In (9), the transformation ratio parameter (RT) is inversely related to the sum of the rates of dropouts (𝜇) and the misappropriation of funds in the education sector (𝜂), if the rate of funding education (𝜌) is constant. The implication is that education would be functional, and the functionality would translate into an agricultural and industrial revolution if there is a decrease in the rates of dropouts (𝜇) and misappropriation of funds in the education sector (𝜂), even if the rate of funding education (𝜌) is constant; otherwise, an injection of funds (𝜌) into the education sector might not result in functional education. So, a decrease in (𝜇) and (𝜂) with an increase in (𝜌) and a decrease in (𝜋) will guarantee functional education. On the other hand, an increase in (𝜇) and (𝜂) with a decrease in (𝜌) and an increase in (𝜋) will frustrate functional education. Following the epidemiological modeling principle as applied in Ayoade & Aliu (2022b), Ayoade & Farayola (2022c) and Ayoade & Agboola (2022a), education becomes functional, and the functionality informs the agricultural and industrial revolution if RT > 1; otherwise, education does not reach the level of revolutionizing agricultural and industrial sectors (i.e., RT < 1).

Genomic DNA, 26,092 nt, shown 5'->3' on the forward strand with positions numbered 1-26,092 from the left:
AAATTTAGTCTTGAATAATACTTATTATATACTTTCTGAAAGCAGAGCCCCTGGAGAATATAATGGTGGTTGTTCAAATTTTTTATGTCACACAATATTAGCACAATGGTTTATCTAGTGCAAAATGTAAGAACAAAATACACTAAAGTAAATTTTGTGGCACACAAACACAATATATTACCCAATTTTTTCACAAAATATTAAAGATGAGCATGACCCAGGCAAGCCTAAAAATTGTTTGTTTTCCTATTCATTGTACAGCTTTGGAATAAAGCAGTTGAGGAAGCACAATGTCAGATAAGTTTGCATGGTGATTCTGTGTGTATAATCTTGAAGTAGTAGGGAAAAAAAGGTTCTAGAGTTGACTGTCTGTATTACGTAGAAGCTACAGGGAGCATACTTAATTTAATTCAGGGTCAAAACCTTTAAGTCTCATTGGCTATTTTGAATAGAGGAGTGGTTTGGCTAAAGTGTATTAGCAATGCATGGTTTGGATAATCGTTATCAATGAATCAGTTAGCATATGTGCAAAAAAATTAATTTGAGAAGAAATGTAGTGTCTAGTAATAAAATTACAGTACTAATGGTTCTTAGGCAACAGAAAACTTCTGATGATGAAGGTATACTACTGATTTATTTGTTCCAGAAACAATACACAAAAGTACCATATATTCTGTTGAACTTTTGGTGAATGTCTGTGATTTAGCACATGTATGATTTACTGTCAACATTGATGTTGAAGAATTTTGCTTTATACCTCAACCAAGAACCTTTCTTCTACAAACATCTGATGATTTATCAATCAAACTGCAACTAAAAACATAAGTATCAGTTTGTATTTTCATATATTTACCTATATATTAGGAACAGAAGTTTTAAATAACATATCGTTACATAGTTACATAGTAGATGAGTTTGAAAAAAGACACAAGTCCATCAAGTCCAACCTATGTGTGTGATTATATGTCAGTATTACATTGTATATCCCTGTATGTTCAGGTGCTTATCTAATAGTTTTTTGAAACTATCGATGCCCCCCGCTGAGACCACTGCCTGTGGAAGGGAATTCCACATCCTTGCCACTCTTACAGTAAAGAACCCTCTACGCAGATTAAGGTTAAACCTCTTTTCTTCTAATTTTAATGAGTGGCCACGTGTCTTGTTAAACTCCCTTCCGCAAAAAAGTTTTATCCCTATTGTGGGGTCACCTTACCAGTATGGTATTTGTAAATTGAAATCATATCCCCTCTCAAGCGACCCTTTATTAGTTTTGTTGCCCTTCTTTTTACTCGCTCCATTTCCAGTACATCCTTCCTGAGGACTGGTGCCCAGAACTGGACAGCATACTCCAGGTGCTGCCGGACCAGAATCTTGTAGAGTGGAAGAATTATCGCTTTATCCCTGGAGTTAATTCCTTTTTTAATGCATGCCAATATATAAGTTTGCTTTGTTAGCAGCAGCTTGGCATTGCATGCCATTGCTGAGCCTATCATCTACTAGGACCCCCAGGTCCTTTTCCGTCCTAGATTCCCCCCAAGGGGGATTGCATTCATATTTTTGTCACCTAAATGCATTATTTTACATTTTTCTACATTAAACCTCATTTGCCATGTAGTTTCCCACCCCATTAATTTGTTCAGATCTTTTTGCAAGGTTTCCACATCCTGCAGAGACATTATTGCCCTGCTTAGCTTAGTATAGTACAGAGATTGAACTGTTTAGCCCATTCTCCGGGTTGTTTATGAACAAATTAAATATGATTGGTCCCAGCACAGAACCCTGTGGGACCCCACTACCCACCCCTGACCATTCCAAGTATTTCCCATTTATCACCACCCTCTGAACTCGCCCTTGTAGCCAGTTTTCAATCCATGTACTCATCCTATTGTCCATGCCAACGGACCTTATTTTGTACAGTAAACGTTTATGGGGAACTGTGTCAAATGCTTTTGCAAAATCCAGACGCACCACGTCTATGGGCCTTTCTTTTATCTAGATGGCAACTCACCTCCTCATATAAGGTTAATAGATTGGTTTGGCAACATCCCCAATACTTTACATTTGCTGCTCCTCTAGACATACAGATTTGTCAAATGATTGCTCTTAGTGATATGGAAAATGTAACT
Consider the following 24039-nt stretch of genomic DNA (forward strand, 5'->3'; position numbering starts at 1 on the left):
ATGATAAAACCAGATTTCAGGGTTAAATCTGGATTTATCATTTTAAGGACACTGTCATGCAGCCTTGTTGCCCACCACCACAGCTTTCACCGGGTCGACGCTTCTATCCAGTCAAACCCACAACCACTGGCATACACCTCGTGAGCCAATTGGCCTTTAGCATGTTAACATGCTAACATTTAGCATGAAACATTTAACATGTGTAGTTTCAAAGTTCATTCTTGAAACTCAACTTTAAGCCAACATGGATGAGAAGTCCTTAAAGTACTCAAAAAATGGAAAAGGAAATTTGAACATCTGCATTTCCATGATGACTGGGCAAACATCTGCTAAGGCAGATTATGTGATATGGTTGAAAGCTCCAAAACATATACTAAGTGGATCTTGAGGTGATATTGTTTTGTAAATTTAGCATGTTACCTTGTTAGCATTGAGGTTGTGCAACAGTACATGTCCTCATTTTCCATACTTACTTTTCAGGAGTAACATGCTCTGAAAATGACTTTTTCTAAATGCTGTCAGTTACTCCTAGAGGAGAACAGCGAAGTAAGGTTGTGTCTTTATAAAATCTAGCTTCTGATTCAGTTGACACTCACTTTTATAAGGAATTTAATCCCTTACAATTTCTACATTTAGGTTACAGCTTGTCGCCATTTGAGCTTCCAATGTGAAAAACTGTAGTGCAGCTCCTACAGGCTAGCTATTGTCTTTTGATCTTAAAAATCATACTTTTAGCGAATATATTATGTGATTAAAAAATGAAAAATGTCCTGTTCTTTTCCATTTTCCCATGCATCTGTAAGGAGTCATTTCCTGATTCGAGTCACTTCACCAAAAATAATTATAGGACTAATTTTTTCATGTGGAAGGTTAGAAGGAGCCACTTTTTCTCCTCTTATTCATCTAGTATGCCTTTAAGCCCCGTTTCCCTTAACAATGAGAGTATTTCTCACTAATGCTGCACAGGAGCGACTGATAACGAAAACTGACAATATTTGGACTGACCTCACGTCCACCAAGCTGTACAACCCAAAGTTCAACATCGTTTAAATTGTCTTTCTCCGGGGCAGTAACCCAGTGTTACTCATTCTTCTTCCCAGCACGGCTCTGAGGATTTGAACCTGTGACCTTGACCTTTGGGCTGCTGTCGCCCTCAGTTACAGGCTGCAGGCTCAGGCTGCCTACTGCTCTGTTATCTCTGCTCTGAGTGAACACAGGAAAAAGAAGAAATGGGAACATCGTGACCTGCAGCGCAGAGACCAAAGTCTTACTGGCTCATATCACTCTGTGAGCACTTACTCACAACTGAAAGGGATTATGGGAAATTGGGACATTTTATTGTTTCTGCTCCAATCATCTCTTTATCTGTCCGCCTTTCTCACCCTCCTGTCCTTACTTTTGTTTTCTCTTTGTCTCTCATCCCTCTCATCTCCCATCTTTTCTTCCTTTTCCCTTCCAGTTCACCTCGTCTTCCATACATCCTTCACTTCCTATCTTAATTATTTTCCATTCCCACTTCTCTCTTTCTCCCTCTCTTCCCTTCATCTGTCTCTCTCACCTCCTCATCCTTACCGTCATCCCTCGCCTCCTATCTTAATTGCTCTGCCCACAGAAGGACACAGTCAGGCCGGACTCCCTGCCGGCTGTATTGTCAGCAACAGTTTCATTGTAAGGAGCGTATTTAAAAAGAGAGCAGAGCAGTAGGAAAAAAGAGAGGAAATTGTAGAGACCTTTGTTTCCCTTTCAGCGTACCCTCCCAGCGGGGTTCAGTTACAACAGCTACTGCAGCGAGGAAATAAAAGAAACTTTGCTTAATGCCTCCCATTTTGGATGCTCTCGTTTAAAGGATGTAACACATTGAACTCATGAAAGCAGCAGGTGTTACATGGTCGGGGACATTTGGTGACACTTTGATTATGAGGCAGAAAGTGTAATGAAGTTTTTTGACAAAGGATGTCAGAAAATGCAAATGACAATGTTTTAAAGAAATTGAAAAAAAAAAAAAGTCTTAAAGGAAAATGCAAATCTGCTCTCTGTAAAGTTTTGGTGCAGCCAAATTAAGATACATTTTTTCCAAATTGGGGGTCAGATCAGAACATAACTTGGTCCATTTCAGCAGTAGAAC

Stability of the Education Poor Funding Equilibrium, Σ0

One of the equilibria that are identified with the model is education poor funding equilibrium (Σ0) which exists when there is total neglect of the education sector to the degree that the rate of funding education is assumed zero, i.e., 𝜌 = 0. Poor funding equilibrium in quantific terms means that the education sector is neglected, and it is measured in terms of the nondimensional quantity RT. It exists when RT < 1. We shall examine the stability of (Σ0) following the epidemiological modeling approach to establish the conditions that can instigate (Σ0).

Theorem 3. The education poor funding equilibrium of the model is stable if RT < 1; otherwise, it is unstable.